Delicate Balance among Three Types of T Cells in Concurrent Regulation of Tumor Immunity

Liat Izhak, Elena Ambrosino, Shingo Kato, Stanley T. Parish, Jessica J. O'Konek, Hannah Weber, Zheng Xia, David Venzon, Jay A. Berzofsky*, Masaki Terabe

*Corresponding author for this work

Research output: Contribution to journalArticleAcademicpeer-review


The nature of the regulatory cell types that dominate in any given tumor is not understood at present. Here, we addressed this question for regulatory T cells (Treg) and type II natural killer T (NKT) cells in syngeneic models of colorectal and renal cancer. In mice with both type I and II NKT cells, or in mice with neither type of NKT cell, Treg depletion was sufficient to protect against tumor outgrowth. Surprisingly, in mice lacking only type I NKT cells, Treg blockade was insufficient for protection. Thus, we hypothesized that type II NKT cells may be neutralized by type I NKT cells, leaving Tregs as the primary suppressor, whereas in mice lacking type I NKT cells, unopposed type II NKT cells could suppress tumor immunity even when Tregs were blocked. We confirmed this hypothesis in 3 ways by reconstituting type I NKT cells as well as selectively blocking or activating type II NKT cells with antibody or the agonist sulfatide, respectively. In this manner, we showed that blockade of both type II NKT cells and Tregs is necessary to abrogate suppression of tumor immunity, but a third cell, the type I NKT cell, determines the balance between these regulatory mechanisms. As patients with cancer often have deficient type I NKT cell function, managing this delicate balance among 3 T-cell subsets may be critical for the success of immunotherapy for human cancer?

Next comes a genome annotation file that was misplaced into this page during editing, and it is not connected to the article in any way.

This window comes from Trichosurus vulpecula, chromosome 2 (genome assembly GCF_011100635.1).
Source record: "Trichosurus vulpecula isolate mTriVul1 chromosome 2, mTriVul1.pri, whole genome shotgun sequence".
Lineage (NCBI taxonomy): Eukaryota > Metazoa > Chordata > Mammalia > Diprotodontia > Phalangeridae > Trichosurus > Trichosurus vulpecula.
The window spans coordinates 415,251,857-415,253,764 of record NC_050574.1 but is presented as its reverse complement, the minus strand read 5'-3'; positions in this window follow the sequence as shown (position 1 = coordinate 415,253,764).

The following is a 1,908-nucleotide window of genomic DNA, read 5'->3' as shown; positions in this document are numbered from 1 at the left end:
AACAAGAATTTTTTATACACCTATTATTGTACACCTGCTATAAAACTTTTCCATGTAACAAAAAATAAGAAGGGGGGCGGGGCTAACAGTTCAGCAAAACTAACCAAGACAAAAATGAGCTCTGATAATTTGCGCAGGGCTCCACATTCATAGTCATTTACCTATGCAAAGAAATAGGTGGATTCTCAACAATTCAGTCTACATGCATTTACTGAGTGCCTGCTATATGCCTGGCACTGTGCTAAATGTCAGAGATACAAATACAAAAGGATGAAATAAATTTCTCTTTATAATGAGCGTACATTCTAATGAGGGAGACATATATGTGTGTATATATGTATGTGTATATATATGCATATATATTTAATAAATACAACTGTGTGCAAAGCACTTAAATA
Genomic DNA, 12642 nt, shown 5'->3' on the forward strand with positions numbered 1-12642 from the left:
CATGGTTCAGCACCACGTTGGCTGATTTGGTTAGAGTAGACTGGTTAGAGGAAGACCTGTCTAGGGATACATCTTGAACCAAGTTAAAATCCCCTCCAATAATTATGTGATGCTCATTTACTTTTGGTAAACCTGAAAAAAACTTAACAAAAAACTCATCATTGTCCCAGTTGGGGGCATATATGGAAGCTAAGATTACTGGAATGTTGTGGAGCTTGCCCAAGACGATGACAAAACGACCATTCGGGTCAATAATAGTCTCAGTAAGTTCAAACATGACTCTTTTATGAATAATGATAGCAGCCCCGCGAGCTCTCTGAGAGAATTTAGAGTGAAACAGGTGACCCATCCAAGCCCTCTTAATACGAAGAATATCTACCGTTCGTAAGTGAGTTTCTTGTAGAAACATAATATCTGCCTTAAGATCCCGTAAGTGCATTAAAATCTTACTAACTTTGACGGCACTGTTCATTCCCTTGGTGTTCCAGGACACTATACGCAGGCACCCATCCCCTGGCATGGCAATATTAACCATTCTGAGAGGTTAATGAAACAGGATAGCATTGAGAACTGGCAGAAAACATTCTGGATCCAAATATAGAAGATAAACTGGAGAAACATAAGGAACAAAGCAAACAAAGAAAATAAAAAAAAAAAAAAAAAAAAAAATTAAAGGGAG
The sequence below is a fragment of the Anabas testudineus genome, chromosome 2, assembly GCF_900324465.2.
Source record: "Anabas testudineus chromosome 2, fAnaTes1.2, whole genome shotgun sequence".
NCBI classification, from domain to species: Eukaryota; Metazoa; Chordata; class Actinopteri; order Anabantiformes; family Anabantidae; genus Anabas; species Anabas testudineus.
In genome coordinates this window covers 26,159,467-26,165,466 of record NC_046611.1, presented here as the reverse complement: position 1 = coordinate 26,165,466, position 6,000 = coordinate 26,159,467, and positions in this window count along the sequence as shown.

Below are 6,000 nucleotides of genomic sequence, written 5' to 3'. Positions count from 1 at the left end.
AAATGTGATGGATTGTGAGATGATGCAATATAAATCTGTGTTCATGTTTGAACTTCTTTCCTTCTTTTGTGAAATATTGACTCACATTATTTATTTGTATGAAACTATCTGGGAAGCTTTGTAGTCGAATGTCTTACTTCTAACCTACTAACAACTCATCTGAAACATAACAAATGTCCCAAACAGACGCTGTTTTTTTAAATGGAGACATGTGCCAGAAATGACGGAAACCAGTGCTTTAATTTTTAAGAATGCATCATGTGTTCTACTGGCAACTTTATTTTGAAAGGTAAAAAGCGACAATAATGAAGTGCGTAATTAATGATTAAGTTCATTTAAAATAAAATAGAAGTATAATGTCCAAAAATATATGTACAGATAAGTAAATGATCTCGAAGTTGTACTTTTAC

Original languageEnglish
Pages (from-to)1514-1523
JournalCancer Research
Issue number5
Publication statusPublished - 1 Mar 2013


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